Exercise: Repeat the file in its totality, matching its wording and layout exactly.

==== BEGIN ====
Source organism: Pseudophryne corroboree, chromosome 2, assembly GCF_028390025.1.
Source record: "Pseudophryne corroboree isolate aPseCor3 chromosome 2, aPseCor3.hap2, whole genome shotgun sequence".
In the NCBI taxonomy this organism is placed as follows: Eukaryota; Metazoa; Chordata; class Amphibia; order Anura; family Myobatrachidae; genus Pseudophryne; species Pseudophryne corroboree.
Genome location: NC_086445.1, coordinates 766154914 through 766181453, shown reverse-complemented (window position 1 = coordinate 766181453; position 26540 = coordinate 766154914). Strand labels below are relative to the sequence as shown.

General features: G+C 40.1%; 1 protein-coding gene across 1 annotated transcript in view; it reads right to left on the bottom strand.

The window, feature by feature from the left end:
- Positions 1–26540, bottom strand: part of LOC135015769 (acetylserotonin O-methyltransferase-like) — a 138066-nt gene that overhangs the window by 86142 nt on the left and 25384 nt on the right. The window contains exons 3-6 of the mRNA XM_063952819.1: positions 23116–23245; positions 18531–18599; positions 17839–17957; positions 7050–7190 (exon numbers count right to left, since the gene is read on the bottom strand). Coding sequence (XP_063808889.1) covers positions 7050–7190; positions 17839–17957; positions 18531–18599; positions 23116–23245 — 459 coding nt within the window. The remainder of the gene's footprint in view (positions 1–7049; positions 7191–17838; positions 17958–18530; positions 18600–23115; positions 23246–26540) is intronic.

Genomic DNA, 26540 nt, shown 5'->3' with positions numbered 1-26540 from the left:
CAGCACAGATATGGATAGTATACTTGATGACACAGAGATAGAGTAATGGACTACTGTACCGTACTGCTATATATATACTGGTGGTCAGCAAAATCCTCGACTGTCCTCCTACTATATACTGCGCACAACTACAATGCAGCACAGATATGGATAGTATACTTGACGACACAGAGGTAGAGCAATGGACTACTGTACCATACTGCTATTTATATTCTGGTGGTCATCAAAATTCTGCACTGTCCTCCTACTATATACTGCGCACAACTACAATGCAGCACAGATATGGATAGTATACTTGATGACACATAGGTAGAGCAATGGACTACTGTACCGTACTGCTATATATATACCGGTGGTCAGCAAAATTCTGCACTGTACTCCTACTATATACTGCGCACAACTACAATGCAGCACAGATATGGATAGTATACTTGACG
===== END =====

Source organism: Pseudophryne corroboree, chromosome 2, assembly GCF_028390025.1.
Source record: "Pseudophryne corroboree isolate aPseCor3 chromosome 2, aPseCor3.hap2, whole genome shotgun sequence".
In the NCBI taxonomy this organism is placed as follows: Eukaryota; Metazoa; Chordata; class Amphibia; order Anura; family Myobatrachidae; genus Pseudophryne; species Pseudophryne corroboree.
Genome location: NC_086445.1, coordinates 766154914 through 766181453, shown reverse-complemented (window position 1 = coordinate 766181453; position 26540 = coordinate 766154914). Strand labels below are relative to the sequence as shown.

General features: G+C 40.1%; 1 protein-coding gene across 1 annotated transcript in view; it reads right to left on the bottom strand.

The window, feature by feature from the left end:
- Positions 1–26540, bottom strand: part of LOC135015769 (acetylserotonin O-methyltransferase-like) — a 138066-nt gene that overhangs the window by 86142 nt on the left and 25384 nt on the right. The window contains exons 3-6 of the mRNA XM_063952819.1: positions 23116–23245; positions 18531–18599; positions 17839–17957; positions 7050–7190 (exon numbers count right to left, since the gene is read on the bottom strand). Coding sequence (XP_063808889.1) covers positions 7050–7190; positions 17839–17957; positions 18531–18599; positions 23116–23245 — 459 coding nt within the window. The remainder of the gene's footprint in view (positions 1–7049; positions 7191–17838; positions 17958–18530; positions 18600–23115; positions 23246–26540) is intronic.

Genomic DNA, 26540 nt, shown 5'->3' with positions numbered 1-26540 from the left:
CAGCACAGATATGGATAGTATACTTGATGACACAGAGATAGAGTAATGGACTACTGTACCGTACTGCTATATATATACTGGTGGTCAGCAAAATCCTCGACTGTCCTCCTACTATATACTGCGCACAACTACAATGCAGCACAGATATGGATAGTATACTTGACGACACAGAGGTAGAGCAATGGACTACTGTACCATACTGCTATTTATATTCTGGTGGTCATCAAAATTCTGCACTGTCCTCCTACTATATACTGCGCACAACTACAATGCAGCACAGATATGGATAGTATACTTGATGACACATAGGTAGAGCAATGGACTACTGTACCGTACTGCTATATATATACCGGTGGTCAGCAAAATTCTGCACTGTACTCCTACTATATACTGCGCACAACTACAATGCAGCACAGATATGGATAGTATACTTGACG